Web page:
The key to Vibrobot movement is a motor (or motors) that employs an unbalanced weight. Pager and other motors used to create vibration alerts in consumer electronics use this technique. As the motor shaft spins, the weight on the shaft, being off-kilter, makes the motor, and therefore the entire pager, vibrate. Hook such a motor up to a little robo-critter with four fixed legs, and when the motor fires and the weight starts spinning, the bot will skitter across the floor. That’s all there is to it. Since the legs don’t need to be articulated or driven, there are few mechanical challenges in building a Vibrobot. The power circuit is very simple too. The simplicity of the mechanics and electronics frees you up to put more effort into making the bots look incredibly cool. It’s no wonder then that, as with Pummers, Zach has built an amazing menagerie of Vibrobots. We asked him to tells us how he goes about building these wacky little robo-critters.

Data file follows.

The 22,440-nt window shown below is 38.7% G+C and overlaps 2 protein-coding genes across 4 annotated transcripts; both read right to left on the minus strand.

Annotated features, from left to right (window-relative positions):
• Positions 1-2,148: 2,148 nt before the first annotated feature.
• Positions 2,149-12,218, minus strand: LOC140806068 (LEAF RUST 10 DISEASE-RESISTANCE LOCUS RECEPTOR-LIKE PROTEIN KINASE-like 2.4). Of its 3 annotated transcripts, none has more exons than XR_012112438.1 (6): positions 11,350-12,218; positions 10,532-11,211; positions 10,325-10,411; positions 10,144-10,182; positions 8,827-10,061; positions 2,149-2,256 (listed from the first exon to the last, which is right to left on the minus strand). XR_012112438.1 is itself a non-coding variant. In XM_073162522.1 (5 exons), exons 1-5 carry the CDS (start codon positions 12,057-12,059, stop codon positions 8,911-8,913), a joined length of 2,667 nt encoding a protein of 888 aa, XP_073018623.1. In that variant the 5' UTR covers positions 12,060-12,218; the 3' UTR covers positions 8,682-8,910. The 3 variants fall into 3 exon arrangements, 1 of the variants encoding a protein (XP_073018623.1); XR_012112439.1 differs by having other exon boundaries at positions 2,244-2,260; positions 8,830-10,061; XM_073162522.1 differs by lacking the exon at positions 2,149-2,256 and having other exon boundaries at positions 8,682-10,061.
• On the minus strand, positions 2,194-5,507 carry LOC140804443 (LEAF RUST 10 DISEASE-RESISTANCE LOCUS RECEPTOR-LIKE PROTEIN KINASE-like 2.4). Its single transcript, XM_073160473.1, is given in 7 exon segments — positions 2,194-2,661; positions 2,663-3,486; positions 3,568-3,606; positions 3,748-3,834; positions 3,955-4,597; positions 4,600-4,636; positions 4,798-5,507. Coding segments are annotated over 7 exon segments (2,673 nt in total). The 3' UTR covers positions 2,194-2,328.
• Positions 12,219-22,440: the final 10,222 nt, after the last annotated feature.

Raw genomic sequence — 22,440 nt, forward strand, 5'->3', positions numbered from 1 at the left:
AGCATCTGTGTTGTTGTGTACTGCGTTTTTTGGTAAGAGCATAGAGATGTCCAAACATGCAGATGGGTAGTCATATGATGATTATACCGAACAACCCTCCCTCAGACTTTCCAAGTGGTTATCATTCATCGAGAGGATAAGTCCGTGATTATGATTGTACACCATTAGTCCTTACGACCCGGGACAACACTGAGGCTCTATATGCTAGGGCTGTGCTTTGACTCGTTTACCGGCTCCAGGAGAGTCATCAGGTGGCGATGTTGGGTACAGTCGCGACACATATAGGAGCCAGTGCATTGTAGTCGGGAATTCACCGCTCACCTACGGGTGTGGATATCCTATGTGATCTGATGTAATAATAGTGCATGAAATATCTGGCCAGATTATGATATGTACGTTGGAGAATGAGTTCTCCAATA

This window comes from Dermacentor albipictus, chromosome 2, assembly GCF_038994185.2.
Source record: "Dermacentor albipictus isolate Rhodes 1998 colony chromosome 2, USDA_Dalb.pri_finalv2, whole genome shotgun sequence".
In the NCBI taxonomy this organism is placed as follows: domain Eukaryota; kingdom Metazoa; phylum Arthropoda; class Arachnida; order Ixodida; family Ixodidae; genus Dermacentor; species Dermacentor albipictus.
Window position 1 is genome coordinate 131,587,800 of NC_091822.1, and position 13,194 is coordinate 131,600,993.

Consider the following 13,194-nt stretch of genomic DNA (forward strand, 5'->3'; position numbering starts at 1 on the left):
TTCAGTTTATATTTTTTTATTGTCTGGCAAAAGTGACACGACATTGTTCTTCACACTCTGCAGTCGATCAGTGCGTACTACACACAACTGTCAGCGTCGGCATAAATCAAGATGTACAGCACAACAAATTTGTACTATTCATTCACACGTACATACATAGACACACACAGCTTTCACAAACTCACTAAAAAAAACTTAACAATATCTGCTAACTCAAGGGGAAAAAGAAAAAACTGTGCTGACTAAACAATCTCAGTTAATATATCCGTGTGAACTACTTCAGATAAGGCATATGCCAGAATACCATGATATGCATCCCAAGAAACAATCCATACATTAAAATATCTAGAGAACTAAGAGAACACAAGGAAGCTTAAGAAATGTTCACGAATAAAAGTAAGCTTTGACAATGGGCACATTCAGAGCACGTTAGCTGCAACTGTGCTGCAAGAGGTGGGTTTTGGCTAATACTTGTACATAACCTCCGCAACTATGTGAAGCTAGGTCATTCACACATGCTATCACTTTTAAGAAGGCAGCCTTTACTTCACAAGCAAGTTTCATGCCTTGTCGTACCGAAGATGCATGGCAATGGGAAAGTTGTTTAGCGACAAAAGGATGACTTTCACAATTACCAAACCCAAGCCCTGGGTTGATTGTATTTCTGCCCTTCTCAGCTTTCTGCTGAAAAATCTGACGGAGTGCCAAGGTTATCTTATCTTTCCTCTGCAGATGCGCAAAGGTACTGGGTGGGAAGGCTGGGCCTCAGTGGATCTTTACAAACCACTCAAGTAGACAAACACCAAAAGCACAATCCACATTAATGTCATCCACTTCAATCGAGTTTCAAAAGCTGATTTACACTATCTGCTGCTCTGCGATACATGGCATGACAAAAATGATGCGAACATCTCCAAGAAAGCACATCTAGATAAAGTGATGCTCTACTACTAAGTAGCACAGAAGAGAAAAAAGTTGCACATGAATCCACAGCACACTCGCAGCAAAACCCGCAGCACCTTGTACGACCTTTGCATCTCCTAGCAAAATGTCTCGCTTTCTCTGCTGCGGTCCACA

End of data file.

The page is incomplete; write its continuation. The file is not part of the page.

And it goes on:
Here’s a call-out image that details the parts used in a basic Vibrobot (the Solar Engine circuit is detailed in the diagram below).
As you can see, it’s all fairly simple. This Vibrobot uses the FLED (as in “Flashing LED”) version of a Type 1 Voltage-Triggered Solar Engine. This type of common BEAM power circuit was discussed in my “Beginner’s Guide to BEAM” and the “Two BEAMBots” projects in MAKE Vol. 6. This is the same FLED Type 1 SE used in Zach’s Twin-Engine Solarroller we wrote about on Street Tech a few months back. In that piece, tI quote from a reasonably clear explanation of how a FLED-driven voltage trigger works from well-known BEAM builder Wilf Rigter.